Five tips for caregivers during quarantine

Quarantine has been difficult for everyone, and being a caregiver is in and of itself a huge challenge. We have gathered 5 tips for caregivers to use while in quarantine:

Make a schedule

Staying at home seems like the day is endless, and it feels like you’re doing the same activities over and over again. Making a schedule that breaks up your day will help you and the person you’re taking care of start off the day knowing what you need to achieve. Be sure to make time for lunch, afternoon rest, dinner, shower/bath time and rehabilitation activities.

Practice mindfulness 

Managing your emotions is part of the challenge of being a caregiver. Mindfulness can help you when you get overwhelmed — 5 minutes a day can go a long way. Sit or lay somewhere comfortable, close your eyes, and take deep breaths. Those few minutes can help you recharge and reset your energy so you can finish the day.

Set a goal for each week

If you’re taking care of someone that is in the process of rehabilitating a certain function it may help to set a very specific goal for them to achieve that week. For example, if you’re working on fine motor skills, a great exercise is aying out beans on the tabe and having the person grab each bean individually and putting it in a cup. Start off with 10 or 20 beans and work your way up to 50 during that week. Once the beans get easy, switch to rice grains for the next challenge.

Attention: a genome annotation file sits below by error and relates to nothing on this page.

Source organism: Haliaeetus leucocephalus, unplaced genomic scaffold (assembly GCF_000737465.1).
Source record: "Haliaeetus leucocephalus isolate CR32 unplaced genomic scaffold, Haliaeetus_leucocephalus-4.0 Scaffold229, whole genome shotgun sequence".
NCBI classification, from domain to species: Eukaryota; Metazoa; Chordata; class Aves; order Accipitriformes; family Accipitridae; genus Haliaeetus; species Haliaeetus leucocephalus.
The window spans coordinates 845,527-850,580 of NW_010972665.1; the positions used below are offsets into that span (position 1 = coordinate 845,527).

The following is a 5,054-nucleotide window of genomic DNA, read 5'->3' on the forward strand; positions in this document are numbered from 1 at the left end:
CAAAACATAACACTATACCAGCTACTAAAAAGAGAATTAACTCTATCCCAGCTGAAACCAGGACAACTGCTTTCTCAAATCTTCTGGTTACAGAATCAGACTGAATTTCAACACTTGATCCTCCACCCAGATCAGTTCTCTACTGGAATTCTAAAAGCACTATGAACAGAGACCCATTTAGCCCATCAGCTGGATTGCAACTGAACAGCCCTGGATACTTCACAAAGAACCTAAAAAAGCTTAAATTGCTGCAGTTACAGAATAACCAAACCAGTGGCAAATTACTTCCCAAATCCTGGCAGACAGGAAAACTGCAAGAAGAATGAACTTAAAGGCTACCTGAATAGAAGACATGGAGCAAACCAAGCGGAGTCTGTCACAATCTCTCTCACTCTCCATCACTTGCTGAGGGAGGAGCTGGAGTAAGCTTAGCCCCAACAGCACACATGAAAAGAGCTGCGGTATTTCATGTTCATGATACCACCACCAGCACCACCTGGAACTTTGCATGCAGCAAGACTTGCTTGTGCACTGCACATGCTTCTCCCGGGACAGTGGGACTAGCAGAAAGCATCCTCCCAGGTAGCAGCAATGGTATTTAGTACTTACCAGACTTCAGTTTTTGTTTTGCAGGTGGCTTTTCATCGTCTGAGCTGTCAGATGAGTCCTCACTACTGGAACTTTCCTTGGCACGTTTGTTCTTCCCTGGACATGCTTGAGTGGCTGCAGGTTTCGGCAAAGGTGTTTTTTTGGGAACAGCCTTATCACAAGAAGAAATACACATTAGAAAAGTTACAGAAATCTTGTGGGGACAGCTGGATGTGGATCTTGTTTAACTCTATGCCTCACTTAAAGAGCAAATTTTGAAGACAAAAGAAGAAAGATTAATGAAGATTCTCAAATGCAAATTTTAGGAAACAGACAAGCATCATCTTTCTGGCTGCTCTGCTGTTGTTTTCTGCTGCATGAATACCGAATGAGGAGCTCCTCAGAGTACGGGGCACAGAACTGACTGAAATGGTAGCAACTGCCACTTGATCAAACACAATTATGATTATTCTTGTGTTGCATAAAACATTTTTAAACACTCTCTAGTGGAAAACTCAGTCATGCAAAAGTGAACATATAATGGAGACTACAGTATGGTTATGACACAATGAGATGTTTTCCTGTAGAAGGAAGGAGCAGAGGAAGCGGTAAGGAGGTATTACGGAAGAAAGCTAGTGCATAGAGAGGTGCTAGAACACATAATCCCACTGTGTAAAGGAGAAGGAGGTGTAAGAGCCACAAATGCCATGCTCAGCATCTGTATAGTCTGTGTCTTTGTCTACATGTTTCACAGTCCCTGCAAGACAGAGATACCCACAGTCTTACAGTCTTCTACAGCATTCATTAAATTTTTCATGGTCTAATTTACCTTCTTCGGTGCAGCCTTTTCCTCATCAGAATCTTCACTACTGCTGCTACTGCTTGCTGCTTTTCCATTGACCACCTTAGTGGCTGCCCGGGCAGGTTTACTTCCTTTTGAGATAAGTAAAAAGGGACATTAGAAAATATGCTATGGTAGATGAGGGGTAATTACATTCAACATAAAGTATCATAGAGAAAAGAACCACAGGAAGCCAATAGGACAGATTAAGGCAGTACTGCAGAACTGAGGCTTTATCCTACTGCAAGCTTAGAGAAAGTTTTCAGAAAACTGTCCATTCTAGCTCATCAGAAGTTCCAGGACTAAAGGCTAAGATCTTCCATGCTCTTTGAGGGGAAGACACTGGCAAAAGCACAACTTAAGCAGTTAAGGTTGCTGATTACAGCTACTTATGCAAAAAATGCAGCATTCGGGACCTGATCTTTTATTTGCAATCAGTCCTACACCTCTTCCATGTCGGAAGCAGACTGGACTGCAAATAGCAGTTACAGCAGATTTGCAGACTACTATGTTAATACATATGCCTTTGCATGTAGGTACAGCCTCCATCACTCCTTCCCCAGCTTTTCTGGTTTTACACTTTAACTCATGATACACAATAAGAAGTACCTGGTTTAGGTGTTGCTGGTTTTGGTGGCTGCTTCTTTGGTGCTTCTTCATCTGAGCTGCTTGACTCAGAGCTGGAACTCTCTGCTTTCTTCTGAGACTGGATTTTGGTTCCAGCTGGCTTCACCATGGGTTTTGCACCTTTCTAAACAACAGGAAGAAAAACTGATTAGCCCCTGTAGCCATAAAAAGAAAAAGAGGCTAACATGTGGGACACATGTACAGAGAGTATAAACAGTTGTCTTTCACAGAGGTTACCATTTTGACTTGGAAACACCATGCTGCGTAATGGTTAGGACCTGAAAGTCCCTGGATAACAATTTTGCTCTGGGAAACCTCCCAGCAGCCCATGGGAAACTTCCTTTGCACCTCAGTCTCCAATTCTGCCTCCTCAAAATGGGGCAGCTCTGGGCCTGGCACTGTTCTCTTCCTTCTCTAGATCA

Acknowledge things are difficult 

Yes, this sucks. A lot. Our emotions are all over the place and it feels like this is never going to end. Acknowledging that you are both having difficulty managing this can help reduce tension when things get frustrating and open up a safe space to talk about when either person is feeling too stressed out.

Make time for yourself

You can’t take care of others if you don’t take care of yourself first. Do whatever you need to do to make sure you’re in a good headspace so you can start every day with positive energy.

Caregivers are heroes and heroes need their time too. Reach out to friends and family for support, and if you need medical advice be sure to contact your local physician or physical/occupational therapist.


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